Smaller law firms eager to grow as confidence stays high


On the up: Firms target growth

The proportion of smaller law firms saying that growth by merger or acquisition is more attractive following the pandemic has increased sharply, a report has found.

Meanwhile, nine out of ten firms are confident about their future, despite the cost of living crisis – the same level that researchers recorded in 2019.

The LexisNexis 2022 Bellwether report, Transformation Troubles, found that a fifth of law firms believed the pandemic made growth by merger or acquisition more attractive, an increase of 7% on the previous year’s finding.

Researchers said this aligned with the pattern for larger law firms, where almost half were considering mergers and acquisitions.

The proportion of law firms reporting they were actually growing fell from 66% to 51%. This compares to the much lower figure of 37% in 2020, and is close to the 57% recorded in 2019.

When asked to think ahead five years, two-thirds of firms said organic growth remained the priority, with 16% planning to grow through mergers and acquisitions.

Despite the challenges of higher costs for businesses and families, confidence among smaller firms remained remarkably high, at 91%. This was only 2% lower than last year and back to the same level as 2019.

The report was based on responses from 345 law firms, surveyed in March this year, of whom three-quarters had 20 partners or fewer.

The top three challenges mentioned by law firms were attracting and retaining good lawyers (49%), attracting and retaining new business (48%) and continuing compliance demands (41%).

However, the most commonly cited threat to smaller law firms was keeping their working practices and systems up-to-date (81%), followed by keeping on top of changes in the law (78%).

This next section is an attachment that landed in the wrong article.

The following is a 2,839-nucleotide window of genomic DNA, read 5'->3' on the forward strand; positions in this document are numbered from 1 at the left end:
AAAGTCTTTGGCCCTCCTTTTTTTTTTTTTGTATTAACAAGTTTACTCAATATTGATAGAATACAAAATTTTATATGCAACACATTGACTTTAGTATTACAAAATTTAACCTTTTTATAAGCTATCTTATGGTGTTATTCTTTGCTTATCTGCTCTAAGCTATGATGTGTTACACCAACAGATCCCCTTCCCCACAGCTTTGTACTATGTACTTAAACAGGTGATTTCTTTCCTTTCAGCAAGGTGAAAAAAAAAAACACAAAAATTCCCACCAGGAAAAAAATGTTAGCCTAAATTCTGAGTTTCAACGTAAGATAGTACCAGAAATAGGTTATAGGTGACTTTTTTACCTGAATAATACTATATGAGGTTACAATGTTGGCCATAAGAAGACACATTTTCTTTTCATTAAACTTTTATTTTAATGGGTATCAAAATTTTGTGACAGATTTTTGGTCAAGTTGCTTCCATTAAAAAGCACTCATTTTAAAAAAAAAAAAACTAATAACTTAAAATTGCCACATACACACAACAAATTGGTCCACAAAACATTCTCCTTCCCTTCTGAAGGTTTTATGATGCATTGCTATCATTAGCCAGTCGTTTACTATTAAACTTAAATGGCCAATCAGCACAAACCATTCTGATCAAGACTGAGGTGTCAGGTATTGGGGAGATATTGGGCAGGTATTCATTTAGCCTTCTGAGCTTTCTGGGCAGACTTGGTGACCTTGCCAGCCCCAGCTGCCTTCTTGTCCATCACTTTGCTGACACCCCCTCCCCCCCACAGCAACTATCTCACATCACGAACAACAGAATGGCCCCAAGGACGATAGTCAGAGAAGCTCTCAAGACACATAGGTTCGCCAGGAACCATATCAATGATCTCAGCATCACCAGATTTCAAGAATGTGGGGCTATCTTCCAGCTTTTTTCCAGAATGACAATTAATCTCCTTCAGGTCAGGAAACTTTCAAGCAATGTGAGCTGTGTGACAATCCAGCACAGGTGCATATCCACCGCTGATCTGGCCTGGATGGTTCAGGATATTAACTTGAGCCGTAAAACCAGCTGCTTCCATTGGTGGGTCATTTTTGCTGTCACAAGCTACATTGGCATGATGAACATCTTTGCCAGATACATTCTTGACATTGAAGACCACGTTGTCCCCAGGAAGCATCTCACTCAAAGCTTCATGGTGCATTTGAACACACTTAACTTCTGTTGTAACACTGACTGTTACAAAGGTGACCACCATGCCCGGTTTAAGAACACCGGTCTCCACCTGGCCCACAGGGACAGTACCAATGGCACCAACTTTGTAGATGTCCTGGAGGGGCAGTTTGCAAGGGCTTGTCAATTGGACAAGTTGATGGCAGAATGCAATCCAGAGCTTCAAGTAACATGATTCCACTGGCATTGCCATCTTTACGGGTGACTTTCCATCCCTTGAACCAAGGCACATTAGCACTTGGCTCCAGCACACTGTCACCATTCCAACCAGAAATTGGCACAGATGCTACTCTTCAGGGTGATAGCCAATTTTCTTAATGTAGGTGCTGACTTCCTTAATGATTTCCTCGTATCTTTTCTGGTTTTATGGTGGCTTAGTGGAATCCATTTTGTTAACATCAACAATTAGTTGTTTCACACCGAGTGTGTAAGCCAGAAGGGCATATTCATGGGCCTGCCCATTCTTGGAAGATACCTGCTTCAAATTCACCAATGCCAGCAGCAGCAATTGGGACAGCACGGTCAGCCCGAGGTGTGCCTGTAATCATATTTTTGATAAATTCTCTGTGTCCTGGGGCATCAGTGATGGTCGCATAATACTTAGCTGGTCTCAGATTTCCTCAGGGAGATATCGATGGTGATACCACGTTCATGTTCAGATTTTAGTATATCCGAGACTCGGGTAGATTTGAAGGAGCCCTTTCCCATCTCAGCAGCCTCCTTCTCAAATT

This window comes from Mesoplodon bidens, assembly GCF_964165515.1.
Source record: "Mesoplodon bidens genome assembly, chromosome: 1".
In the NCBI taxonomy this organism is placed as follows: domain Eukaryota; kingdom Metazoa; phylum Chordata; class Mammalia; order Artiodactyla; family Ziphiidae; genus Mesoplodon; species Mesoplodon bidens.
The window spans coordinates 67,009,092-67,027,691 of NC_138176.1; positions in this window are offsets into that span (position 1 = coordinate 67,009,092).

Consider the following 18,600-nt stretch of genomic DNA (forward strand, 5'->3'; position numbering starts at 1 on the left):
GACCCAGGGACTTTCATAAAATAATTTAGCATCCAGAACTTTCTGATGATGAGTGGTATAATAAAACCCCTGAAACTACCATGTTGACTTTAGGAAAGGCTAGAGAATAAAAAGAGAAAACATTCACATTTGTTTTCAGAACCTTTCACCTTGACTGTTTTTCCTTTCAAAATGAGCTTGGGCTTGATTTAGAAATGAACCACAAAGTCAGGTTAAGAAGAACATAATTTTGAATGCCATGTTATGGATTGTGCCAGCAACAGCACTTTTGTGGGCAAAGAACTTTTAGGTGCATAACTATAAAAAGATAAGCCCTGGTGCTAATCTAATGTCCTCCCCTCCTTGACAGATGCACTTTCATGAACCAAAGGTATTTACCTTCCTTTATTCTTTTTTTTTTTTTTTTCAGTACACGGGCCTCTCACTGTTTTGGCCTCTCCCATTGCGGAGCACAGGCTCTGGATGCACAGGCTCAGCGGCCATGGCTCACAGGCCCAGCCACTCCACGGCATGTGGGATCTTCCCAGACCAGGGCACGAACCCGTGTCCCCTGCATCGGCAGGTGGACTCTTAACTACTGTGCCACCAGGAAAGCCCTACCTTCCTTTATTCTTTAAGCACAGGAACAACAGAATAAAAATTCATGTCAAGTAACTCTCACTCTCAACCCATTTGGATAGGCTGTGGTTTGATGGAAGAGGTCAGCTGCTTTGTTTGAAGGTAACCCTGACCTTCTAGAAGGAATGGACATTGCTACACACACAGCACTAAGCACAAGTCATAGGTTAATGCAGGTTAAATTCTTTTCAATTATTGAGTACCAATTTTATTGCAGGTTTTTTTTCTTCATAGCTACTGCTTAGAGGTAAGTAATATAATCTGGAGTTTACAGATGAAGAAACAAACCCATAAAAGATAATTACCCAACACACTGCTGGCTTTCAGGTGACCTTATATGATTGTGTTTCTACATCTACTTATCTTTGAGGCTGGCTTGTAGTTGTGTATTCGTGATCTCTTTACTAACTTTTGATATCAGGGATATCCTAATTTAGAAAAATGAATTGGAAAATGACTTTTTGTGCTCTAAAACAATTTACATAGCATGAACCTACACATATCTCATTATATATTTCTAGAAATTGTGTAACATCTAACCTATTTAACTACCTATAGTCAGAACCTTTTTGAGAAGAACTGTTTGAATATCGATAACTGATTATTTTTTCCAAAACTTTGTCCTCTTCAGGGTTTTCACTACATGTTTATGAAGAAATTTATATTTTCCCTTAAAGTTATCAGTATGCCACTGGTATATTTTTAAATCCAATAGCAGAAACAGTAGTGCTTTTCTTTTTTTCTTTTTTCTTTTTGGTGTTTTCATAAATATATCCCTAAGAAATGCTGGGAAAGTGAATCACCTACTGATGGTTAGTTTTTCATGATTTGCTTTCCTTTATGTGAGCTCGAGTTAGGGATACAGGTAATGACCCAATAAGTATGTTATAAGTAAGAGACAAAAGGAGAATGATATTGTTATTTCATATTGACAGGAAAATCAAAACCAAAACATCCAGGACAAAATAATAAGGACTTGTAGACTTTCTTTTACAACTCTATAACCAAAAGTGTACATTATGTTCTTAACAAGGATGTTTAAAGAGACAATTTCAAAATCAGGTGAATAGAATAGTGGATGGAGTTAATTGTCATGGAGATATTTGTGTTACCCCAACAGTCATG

The increasing cost of professional indemnity insurance (PII) was cited by two thirds – it also loomed large on the list of significant operational cost pressures over the last 12 months, coming second behind increased salaries and ahead of technology.

When asked if insurance costs increased last year, 45% of respondents agreed and only 10% disagreed. The rest did not know.

The most popular change initiatives, either implemented or planned, were website development (63%), employing more lawyers (62%), increased investment in tech (60%) and developing a social media strategy (55%).

Teleconferencing software topped the list of tech used by smaller law firms, followed by legal research tools and file-sharing software.

Job satisfaction among lawyers was high, with an average rating of seven out of 10, while stress levels were almost as high, at six out of 10 on average.

Two-thirds of respondents said they got a “real buzz out of practicing the law”, while 90% said business skills were increasingly important to succeed in the law and only 39% feeling that: “If I was starting again, I wouldn’t go into law.”

Seven in 10 firms said their firm was adapting well or very well to the challenges of hybrid working. Only 6% of firms said they had lost business because of remote working.

Rakhee Patel, author of the latest Bellwether Report and senior marketing manager at LexisNexis, commented: “It is wonderful to see that the industry has found its feet again after such a challenging period.

“But with continued challenges with recruitment and business generation, firms must be open to embracing new technologies so that they can survive, grow and thrive.”




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